I Z 1√

9− x2 dx =

1− u2 du = sin−1 u + C = sin−1 x

3 + C

The trigonometric function sin x is not one-to-one functions, hence in order to create an inverse, we must restrict its domain. The restricted sine function is given by

f (x) =

2 ] and Range(f) = [−1, 1].

HΠ6, 12L H5Π6, 12L

-Π - Π

Inverse Sine Function (arcsin x = sin−1x).

We see from the graph of the restricted sine function (or from its derivative) that the function is one-to-one and hence has an inverse, shown in red in the diagram below.

HΠ2, 1L

- Π

2 -

Π

4

Π

4

Π

2

-1.5

-1.0

-0.5

0.5

1.0

1.5

This inverse function, f −1(x), is denoted by f −1(x) = sin−1 x or arcsin x .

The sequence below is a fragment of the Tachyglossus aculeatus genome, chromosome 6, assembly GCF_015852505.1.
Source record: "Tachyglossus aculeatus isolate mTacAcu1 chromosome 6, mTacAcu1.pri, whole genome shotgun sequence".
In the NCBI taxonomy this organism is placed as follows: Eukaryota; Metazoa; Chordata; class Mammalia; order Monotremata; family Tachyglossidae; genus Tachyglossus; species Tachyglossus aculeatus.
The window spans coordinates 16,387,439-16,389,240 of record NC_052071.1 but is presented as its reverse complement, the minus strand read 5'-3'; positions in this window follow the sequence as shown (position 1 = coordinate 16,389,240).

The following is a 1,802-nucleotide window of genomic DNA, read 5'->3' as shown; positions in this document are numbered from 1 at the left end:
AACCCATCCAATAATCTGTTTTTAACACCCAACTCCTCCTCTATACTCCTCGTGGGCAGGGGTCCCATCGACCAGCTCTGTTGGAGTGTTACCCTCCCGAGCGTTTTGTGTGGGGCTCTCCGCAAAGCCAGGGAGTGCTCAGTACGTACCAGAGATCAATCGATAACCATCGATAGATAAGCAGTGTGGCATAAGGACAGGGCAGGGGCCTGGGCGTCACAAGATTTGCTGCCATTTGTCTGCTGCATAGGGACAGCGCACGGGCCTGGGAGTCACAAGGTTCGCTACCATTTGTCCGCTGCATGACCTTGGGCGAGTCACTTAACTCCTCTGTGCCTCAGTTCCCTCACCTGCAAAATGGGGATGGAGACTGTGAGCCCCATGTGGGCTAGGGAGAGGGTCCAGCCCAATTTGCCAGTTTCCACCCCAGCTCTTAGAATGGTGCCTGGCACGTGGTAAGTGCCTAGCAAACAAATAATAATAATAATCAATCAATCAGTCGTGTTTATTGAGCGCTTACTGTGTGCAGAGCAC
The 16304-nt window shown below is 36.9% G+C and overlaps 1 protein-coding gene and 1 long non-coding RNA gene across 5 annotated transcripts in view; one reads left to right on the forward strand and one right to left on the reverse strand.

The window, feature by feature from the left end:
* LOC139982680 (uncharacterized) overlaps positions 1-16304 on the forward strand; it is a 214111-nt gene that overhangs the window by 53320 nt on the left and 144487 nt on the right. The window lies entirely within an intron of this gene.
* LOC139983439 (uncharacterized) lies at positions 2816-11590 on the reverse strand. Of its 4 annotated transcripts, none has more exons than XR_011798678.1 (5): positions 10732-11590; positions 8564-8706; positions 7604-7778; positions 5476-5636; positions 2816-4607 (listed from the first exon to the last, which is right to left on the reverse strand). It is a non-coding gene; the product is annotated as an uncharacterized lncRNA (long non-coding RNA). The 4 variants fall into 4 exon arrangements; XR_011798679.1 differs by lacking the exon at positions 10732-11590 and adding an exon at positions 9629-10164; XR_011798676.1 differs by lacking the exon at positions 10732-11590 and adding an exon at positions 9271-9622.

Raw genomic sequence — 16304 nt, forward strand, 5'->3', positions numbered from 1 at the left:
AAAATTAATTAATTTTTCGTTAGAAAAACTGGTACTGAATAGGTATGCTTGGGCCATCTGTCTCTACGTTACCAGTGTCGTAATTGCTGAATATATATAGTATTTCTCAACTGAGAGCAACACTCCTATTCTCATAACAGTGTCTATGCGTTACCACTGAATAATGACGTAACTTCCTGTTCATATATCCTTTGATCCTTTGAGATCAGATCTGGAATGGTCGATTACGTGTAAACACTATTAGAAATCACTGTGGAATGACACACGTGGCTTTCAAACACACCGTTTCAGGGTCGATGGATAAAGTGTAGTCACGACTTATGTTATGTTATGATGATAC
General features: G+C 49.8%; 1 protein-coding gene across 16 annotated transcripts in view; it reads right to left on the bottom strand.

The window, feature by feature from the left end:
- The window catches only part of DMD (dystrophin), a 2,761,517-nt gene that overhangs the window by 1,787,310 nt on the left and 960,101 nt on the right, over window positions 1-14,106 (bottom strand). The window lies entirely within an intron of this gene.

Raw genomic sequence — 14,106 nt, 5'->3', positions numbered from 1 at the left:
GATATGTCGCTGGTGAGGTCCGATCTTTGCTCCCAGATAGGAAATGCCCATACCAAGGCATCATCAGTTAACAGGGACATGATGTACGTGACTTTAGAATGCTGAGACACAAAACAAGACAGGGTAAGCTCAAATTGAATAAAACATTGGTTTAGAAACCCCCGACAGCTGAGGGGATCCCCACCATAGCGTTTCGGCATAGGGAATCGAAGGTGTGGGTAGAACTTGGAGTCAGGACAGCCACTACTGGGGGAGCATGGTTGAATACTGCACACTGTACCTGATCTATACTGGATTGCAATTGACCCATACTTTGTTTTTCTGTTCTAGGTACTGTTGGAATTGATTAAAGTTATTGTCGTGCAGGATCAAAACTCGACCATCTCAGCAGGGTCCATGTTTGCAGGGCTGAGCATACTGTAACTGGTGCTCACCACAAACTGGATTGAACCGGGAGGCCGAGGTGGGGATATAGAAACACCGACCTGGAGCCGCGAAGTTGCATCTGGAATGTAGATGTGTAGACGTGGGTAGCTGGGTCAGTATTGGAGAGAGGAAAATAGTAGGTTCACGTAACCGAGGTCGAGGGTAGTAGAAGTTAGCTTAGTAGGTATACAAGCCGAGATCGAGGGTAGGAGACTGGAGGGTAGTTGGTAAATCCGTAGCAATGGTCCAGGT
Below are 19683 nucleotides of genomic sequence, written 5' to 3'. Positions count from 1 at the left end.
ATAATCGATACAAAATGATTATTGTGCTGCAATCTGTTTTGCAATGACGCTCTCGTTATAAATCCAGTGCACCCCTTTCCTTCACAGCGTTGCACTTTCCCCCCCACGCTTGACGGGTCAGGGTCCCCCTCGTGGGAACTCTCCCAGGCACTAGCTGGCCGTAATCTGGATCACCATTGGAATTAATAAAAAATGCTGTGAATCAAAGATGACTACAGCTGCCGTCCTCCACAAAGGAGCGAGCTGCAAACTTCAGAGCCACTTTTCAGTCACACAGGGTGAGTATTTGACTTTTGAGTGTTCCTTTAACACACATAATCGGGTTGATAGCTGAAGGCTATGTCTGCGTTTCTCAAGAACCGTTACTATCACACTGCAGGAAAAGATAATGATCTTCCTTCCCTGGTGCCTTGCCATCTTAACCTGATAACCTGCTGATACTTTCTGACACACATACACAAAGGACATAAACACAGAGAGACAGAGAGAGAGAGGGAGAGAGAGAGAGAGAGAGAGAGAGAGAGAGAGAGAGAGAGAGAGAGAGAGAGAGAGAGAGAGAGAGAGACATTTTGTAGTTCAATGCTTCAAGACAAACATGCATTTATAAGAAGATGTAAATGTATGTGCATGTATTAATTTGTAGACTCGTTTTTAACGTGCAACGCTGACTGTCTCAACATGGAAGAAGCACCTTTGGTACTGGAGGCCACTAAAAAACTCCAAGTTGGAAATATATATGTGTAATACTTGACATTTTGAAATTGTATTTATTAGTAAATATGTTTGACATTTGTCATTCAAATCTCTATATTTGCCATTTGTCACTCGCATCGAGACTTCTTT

Annette Pilkington Exponential Growth and Inverse Trigonometric Functions

Properties of sin−1 x .

Domain(sin−1) = [−1, 1] and Range(sin−1) = [−π 2 , π

2 ].

Since f −1(x) = y if and only if f (y) = x , we have:

sin−1 x = y if and only if sin(y) = x and − π

2 ≤ y ≤ π

2 .

Since f (f −1)(x) = x f −1(f (x)) = x we have:

sin(sin−1(x)) = x for x ∈ [−1, 1] sin−1(sin(x)) = x for x ∈ ˆ − π

2 , π

˜ .

from the graph: sin−1 x is an odd function and sin−1(−x) = − sin−1 x .

Annette Pilkington Exponential Growth and Inverse Trigonometric Functions

Evaluating sin−1 x .

2

2 , −π

I Therefore sin−1 “ −1√

2

” = −π

4 .

and π 2

with sin y = √

3/2.

I Consulting our unit circle, we see that y = π 3 .

I sin−1(− √

3/2) = − sin−1( √

3/2) = −π 3

More Examples For sin−1 x

Example Evaluate sin−1(sinπ).